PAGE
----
An Exclusive Songwriter Agreement (ESA) is a deal between songwriter and music publisher whereby the songwriter agrees that all new songs written by him/her for a specific period of time, will be subject to the contract.   The length of these deals is negotiable and can vary, but it is generally around 1 – 2 years, with the music publisher having a number of options to extend the deal, at the publishers election.

The basic elements of an Exclusive Songwriter Agreement are:

  • Term – defines how long the deal will last
  • Territory – defines the territories of the world in which the publisher will have rights
  • Songs covered or not covered under the deal (i.e. the deal may also include some existing songs written prior to the start-date of the contract, or it may be agreed that some new songs written under the deal will be excluded or treated differently for various reasons)
  • Assignment of rights – the writer transfers the copyrights to the publisher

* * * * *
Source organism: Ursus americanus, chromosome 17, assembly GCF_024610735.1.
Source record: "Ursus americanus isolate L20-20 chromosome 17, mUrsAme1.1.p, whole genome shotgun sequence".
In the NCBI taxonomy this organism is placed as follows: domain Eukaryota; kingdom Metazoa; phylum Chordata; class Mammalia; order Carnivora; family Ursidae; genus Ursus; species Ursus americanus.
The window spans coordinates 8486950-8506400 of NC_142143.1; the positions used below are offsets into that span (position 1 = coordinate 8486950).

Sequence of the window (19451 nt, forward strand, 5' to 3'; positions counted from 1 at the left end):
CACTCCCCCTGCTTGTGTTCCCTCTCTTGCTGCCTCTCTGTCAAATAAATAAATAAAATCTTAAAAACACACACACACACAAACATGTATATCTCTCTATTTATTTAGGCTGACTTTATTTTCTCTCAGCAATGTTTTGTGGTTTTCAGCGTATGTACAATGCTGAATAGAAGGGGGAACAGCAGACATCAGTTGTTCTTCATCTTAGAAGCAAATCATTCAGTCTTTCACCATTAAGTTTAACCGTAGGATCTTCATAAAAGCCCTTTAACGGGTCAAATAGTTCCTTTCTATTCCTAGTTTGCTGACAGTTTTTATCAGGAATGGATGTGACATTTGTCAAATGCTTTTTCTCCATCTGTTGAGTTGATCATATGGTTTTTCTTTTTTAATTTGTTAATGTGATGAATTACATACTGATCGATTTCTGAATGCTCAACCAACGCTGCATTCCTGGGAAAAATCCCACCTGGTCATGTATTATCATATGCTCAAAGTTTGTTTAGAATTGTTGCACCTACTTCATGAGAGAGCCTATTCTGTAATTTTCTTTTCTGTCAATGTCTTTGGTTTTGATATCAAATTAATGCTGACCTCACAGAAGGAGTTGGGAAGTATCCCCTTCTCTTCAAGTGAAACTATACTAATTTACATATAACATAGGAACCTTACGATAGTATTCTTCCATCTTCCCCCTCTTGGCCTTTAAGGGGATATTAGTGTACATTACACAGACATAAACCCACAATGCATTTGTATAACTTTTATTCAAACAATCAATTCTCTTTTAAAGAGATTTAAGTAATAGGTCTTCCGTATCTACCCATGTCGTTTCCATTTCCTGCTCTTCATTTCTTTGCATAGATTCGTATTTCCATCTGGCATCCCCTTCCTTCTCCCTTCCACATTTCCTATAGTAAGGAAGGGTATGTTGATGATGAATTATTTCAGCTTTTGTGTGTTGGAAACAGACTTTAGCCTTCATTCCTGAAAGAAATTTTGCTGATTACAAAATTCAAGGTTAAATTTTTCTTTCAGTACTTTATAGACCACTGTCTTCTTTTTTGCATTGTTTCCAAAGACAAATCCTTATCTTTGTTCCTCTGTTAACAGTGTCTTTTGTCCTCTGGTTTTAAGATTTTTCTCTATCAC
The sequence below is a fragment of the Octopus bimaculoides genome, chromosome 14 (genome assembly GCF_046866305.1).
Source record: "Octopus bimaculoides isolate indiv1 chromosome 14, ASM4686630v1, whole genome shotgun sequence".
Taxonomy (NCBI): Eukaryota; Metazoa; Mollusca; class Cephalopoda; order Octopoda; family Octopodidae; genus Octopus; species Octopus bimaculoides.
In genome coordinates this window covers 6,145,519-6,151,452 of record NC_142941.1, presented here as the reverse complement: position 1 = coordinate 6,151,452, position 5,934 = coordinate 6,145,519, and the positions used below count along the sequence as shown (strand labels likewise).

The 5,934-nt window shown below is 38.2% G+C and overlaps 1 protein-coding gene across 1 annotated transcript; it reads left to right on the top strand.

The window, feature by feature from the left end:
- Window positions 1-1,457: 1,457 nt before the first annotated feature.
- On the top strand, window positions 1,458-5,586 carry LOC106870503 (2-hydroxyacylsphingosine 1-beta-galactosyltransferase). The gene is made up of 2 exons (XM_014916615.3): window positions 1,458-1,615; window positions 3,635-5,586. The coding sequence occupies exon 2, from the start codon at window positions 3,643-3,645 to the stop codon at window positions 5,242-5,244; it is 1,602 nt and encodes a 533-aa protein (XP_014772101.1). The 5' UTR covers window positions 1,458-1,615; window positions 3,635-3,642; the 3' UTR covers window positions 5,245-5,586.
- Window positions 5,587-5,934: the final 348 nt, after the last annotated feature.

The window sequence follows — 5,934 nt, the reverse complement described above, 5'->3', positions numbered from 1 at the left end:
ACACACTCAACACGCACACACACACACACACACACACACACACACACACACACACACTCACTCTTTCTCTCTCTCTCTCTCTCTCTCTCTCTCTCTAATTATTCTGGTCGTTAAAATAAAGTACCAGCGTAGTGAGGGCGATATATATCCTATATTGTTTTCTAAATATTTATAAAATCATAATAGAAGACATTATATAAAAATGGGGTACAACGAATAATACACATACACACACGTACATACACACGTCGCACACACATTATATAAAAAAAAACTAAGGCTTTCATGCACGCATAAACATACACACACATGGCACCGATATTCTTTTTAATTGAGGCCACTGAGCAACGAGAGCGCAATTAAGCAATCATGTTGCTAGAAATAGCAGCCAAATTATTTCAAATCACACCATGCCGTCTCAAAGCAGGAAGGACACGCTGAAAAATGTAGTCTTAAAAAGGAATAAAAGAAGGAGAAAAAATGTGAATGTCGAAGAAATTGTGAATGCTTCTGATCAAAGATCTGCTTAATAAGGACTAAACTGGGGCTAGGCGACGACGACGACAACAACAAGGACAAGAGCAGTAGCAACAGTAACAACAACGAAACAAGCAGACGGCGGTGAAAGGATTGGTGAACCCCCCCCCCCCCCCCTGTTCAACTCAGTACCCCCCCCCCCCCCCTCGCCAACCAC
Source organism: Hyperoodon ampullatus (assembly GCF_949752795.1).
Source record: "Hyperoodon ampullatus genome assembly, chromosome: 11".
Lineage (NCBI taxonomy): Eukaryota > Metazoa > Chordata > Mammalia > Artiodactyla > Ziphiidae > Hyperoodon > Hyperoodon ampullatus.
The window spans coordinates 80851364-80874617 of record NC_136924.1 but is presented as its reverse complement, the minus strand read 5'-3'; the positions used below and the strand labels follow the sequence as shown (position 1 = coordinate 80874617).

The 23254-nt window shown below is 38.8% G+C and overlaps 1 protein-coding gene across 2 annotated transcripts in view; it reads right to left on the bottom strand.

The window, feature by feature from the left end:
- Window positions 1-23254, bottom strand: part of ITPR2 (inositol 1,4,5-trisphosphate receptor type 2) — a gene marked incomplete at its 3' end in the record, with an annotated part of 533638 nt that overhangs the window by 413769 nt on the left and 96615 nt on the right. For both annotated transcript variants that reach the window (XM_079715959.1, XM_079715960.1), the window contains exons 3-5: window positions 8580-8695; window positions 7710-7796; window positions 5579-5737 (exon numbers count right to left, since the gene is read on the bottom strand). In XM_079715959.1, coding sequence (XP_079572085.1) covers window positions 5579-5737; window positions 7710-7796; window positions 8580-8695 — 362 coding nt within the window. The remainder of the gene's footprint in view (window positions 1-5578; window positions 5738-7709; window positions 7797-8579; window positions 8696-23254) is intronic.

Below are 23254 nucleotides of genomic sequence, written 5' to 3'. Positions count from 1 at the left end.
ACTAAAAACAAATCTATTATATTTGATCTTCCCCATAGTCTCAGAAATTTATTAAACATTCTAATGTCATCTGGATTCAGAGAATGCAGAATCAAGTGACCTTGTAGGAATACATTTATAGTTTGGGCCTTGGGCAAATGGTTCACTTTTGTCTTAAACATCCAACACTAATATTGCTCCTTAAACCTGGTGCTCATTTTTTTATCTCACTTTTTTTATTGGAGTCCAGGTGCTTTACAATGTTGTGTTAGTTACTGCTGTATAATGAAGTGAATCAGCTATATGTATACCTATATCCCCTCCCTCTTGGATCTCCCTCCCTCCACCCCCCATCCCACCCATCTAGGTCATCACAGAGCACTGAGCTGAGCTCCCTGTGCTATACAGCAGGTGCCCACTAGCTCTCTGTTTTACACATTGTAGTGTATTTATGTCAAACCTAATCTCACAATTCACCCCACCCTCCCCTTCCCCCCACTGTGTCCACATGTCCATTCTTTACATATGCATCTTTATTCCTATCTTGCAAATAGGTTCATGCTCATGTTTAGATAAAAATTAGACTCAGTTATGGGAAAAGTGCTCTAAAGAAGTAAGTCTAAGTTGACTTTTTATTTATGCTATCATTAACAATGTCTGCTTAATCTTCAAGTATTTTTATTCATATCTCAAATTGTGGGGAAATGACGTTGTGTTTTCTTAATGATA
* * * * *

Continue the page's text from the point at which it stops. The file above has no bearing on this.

• Administration – defines who has administration rights in the copyrights and any related fees
  • Royalty Provisions – defines what royalties will be paid to the songwriter for the various types of income
  • Advances – defines what, if any, pre-paid royalties may be paid to the songwriter, when they are to be paid, and how they are recouped.
  • Accounting – defines how royalties will be calculated and when they will be paid
  • Minimum song delivery – songwriter must write and deliver to publisher a minimum number of “commercially viable” songs during the term
  • Demo Recordings – defines who pays for demos, how much and how the cost may be recouped
  • Reversions – some deals may include a reversion of certain songs, percentage of ownership or certain rights back to the songwriter at a designated time
  • Special stipulations – other provisions that may be unique to this particular deal
  • And a bunch of boiler plate legal language (i.e. what happens if someone breaches the contract, warranties, how disputes will be settled, etc.)